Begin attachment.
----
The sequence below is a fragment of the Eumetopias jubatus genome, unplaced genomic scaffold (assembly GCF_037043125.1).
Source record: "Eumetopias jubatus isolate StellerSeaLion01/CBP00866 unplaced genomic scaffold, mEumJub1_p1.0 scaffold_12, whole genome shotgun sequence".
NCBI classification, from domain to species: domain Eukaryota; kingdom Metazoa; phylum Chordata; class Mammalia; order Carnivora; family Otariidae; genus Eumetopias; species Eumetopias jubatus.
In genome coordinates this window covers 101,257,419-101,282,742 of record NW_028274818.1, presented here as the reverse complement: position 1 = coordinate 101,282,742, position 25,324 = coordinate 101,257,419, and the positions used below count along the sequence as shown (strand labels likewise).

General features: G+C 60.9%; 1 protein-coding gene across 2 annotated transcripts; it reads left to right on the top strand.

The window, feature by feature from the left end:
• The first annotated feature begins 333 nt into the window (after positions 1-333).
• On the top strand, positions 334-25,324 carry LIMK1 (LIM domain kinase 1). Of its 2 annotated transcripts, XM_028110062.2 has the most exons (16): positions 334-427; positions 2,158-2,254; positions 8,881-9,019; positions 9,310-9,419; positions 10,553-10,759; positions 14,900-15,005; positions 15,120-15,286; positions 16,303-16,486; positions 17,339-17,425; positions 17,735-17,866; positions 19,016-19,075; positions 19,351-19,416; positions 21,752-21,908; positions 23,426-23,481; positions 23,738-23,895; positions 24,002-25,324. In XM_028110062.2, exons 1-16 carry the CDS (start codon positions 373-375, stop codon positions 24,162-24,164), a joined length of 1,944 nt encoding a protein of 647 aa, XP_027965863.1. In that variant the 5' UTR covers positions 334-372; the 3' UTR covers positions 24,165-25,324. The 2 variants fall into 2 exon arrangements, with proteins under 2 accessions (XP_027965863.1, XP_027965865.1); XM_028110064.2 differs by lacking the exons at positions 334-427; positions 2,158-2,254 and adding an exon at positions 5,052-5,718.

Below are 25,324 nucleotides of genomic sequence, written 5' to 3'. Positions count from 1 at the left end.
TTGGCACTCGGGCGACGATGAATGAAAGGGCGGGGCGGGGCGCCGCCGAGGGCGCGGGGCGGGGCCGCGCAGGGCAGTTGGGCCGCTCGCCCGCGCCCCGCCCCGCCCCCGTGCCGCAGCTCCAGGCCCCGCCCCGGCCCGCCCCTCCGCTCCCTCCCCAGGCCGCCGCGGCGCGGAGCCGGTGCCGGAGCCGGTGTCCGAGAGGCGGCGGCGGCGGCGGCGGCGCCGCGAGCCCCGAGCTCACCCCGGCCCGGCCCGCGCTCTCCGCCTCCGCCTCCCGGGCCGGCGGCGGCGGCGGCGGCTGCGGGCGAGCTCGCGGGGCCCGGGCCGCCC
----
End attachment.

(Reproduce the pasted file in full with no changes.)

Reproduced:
The sequence below is a fragment of the Eumetopias jubatus genome, unplaced genomic scaffold (assembly GCF_037043125.1).
Source record: "Eumetopias jubatus isolate StellerSeaLion01/CBP00866 unplaced genomic scaffold, mEumJub1_p1.0 scaffold_12, whole genome shotgun sequence".
NCBI classification, from domain to species: domain Eukaryota; kingdom Metazoa; phylum Chordata; class Mammalia; order Carnivora; family Otariidae; genus Eumetopias; species Eumetopias jubatus.
In genome coordinates this window covers 101,257,419-101,282,742 of record NW_028274818.1, presented here as the reverse complement: position 1 = coordinate 101,282,742, position 25,324 = coordinate 101,257,419, and the positions used below count along the sequence as shown (strand labels likewise).

General features: G+C 60.9%; 1 protein-coding gene across 2 annotated transcripts; it reads left to right on the top strand.

The window, feature by feature from the left end:
• The first annotated feature begins 333 nt into the window (after positions 1-333).
• On the top strand, positions 334-25,324 carry LIMK1 (LIM domain kinase 1). Of its 2 annotated transcripts, XM_028110062.2 has the most exons (16): positions 334-427; positions 2,158-2,254; positions 8,881-9,019; positions 9,310-9,419; positions 10,553-10,759; positions 14,900-15,005; positions 15,120-15,286; positions 16,303-16,486; positions 17,339-17,425; positions 17,735-17,866; positions 19,016-19,075; positions 19,351-19,416; positions 21,752-21,908; positions 23,426-23,481; positions 23,738-23,895; positions 24,002-25,324. In XM_028110062.2, exons 1-16 carry the CDS (start codon positions 373-375, stop codon positions 24,162-24,164), a joined length of 1,944 nt encoding a protein of 647 aa, XP_027965863.1. In that variant the 5' UTR covers positions 334-372; the 3' UTR covers positions 24,165-25,324. The 2 variants fall into 2 exon arrangements, with proteins under 2 accessions (XP_027965863.1, XP_027965865.1); XM_028110064.2 differs by lacking the exons at positions 334-427; positions 2,158-2,254 and adding an exon at positions 5,052-5,718.

Below are 25,324 nucleotides of genomic sequence, written 5' to 3'. Positions count from 1 at the left end.
TTGGCACTCGGGCGACGATGAATGAAAGGGCGGGGCGGGGCGCCGCCGAGGGCGCGGGGCGGGGCCGCGCAGGGCAGTTGGGCCGCTCGCCCGCGCCCCGCCCCGCCCCCGTGCCGCAGCTCCAGGCCCCGCCCCGGCCCGCCCCTCCGCTCCCTCCCCAGGCCGCCGCGGCGCGGAGCCGGTGCCGGAGCCGGTGTCCGAGAGGCGGCGGCGGCGGCGGCGGCGCCGCGAGCCCCGAGCTCACCCCGGCCCGGCCCGCGCTCTCCGCCTCCGCCTCCCGGGCCGGCGGCGGCGGCGGCGGCTGCGGGCGAGCTCGCGGGGCCCGGGCCGCCC